Hubris ´υβρις was the sort of pride a man showed when he held the gods in contempt or refused to accept their demands. The New International Dictionary of New Testament Theology says that this term is used of Penelope’s suitors in Homer’s Odyssey, of the men who would force Penelope, Odysseus’ wife, to count him dead and marry them, thus angering the gods.

The same article also says that hubris is “an infringement of the order of justice established by Zeus, which enabled community life in the Greek polis to be maintained.” A man or woman proud in this sense of hubris destroyed their own community. 

Being prideful in the sense of hubris can mean not knowing or keeping within your own limitations. We need to learn to stay within our limitations or we will be guilty of this form of hubris. Knowing one’s limitations is vital to survival and thriving. I often joke with students by asking whether they know the one rule of missionary survival. The rule is: “There is one Savior and you are not a candidate.”

Pride and our limitations

You must protect yourself and others by keeping within your limitations. If you are a linguist, don’t try to be a manager. If you are a manager, don’t try to be a preacher. 

The opposite of hubris in the ancient world was sophrosyne, (σωφροσυνη) modesty. The Bauer Arndt Gingrich and Danker Lexicon says that sophrosyne is “one of the four cardinal virtues; for the Hellenic perspective of general harmony of the κόσμος (kosmos) [the world] and φύσις (fusis) [nature].” Epictetus and Marcus Aurelius, as well as other Stoics, considered it a virtue.

The Superman or the Crucified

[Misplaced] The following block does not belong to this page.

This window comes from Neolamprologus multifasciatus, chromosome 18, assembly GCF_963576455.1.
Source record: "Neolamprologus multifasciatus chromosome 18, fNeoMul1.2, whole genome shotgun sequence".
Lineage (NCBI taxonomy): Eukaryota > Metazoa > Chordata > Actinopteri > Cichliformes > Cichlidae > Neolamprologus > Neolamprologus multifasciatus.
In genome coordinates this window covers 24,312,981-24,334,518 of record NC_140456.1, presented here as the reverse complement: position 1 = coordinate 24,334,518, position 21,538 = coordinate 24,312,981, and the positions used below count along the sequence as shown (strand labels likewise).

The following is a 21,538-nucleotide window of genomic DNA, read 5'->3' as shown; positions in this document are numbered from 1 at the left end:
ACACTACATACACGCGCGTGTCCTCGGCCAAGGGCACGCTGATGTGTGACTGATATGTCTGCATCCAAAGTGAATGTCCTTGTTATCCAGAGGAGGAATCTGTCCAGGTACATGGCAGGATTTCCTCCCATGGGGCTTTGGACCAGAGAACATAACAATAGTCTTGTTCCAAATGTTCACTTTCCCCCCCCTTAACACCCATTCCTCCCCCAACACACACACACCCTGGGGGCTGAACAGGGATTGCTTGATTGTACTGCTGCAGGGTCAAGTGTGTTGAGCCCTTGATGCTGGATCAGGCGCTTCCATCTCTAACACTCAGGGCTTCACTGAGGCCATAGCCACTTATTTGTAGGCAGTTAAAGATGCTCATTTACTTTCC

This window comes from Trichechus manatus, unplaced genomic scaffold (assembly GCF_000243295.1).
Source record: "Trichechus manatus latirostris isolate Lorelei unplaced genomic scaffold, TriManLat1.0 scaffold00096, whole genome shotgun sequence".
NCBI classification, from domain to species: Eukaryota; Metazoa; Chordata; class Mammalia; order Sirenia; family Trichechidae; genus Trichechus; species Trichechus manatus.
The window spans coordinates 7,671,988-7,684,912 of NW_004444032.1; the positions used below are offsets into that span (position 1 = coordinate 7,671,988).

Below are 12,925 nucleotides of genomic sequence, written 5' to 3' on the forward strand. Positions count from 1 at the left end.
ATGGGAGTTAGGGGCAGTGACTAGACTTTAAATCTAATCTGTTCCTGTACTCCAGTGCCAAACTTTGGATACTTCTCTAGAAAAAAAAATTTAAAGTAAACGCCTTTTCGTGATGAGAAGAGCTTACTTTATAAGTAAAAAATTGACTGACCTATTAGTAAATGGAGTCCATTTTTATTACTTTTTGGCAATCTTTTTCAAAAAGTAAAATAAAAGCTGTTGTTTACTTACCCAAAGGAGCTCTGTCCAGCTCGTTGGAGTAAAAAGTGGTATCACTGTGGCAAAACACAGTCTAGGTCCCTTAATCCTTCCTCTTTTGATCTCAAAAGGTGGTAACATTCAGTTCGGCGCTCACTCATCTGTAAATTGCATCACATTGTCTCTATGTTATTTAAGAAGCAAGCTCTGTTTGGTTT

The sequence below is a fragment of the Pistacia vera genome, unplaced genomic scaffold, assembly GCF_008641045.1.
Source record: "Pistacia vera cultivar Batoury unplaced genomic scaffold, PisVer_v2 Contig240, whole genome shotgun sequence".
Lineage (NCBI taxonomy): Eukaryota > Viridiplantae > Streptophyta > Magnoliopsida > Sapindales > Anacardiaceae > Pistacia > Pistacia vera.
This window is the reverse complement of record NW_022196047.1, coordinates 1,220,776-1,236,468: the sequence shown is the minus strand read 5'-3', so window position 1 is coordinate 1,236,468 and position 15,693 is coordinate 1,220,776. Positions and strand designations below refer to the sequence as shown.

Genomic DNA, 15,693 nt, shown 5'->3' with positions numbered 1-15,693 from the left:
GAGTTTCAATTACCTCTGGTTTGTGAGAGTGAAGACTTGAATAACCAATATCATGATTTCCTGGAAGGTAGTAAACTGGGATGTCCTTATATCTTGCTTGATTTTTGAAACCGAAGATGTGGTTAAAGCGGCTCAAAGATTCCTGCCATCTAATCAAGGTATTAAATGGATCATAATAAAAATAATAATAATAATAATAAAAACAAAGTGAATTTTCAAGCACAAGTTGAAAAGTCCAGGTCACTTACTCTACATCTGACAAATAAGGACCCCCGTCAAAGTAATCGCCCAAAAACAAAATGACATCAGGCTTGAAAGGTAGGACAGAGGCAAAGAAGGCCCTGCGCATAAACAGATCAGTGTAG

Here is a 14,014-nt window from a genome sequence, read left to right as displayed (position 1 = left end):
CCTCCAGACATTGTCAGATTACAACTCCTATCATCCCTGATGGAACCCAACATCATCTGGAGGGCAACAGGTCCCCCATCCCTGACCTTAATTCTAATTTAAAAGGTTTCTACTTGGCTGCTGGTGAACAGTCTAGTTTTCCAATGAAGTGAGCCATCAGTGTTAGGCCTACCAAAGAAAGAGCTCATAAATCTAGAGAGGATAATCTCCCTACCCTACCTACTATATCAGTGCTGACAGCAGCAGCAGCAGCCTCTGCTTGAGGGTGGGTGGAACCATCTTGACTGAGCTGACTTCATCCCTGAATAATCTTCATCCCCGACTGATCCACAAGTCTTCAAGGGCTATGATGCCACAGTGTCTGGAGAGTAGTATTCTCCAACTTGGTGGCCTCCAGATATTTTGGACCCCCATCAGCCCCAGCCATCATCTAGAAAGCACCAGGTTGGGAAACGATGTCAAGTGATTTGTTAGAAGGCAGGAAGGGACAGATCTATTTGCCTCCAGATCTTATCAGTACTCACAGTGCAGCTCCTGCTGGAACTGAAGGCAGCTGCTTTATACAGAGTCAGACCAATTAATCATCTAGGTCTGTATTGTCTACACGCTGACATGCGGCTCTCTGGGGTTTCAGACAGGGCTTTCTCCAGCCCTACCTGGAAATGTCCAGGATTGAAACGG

So, who is correct? Should we shrug off the “old-woman’s religion,” the Christian exaltation of meekness and humility? Or should we embrace the Crucified?

First of all, it depends on whose reality you chose and whose reality is the “real” reality. If there is no almighty, all knowing, transcendent creator God and whatever value there is we make through our own efforts, then if we are strong enough, perhaps we can be the Superman. 

However, no one, no matter how strong, no Superman, no Übermensch, no “Blond Beast” who “rides the wave”, can control history and destiny forever. The “Blond Beast” is the Teutonic Knight, the Aryan warrior who destroys all before himself at will. However, even the strongest of the Supermen is not eternal.

Concluding concept and triad
Get a grip: 
We are all born. 
We are all creatures. 
We are not gods.

We are born. We do not dwell in positively negative time, that is from eternity to eternity. In other words, we came to be. We are not timeless.

We are creatures. We were born somewhere, in humble circumstances or in the manor, but all of us were born. We are not gods. Still we are not animals.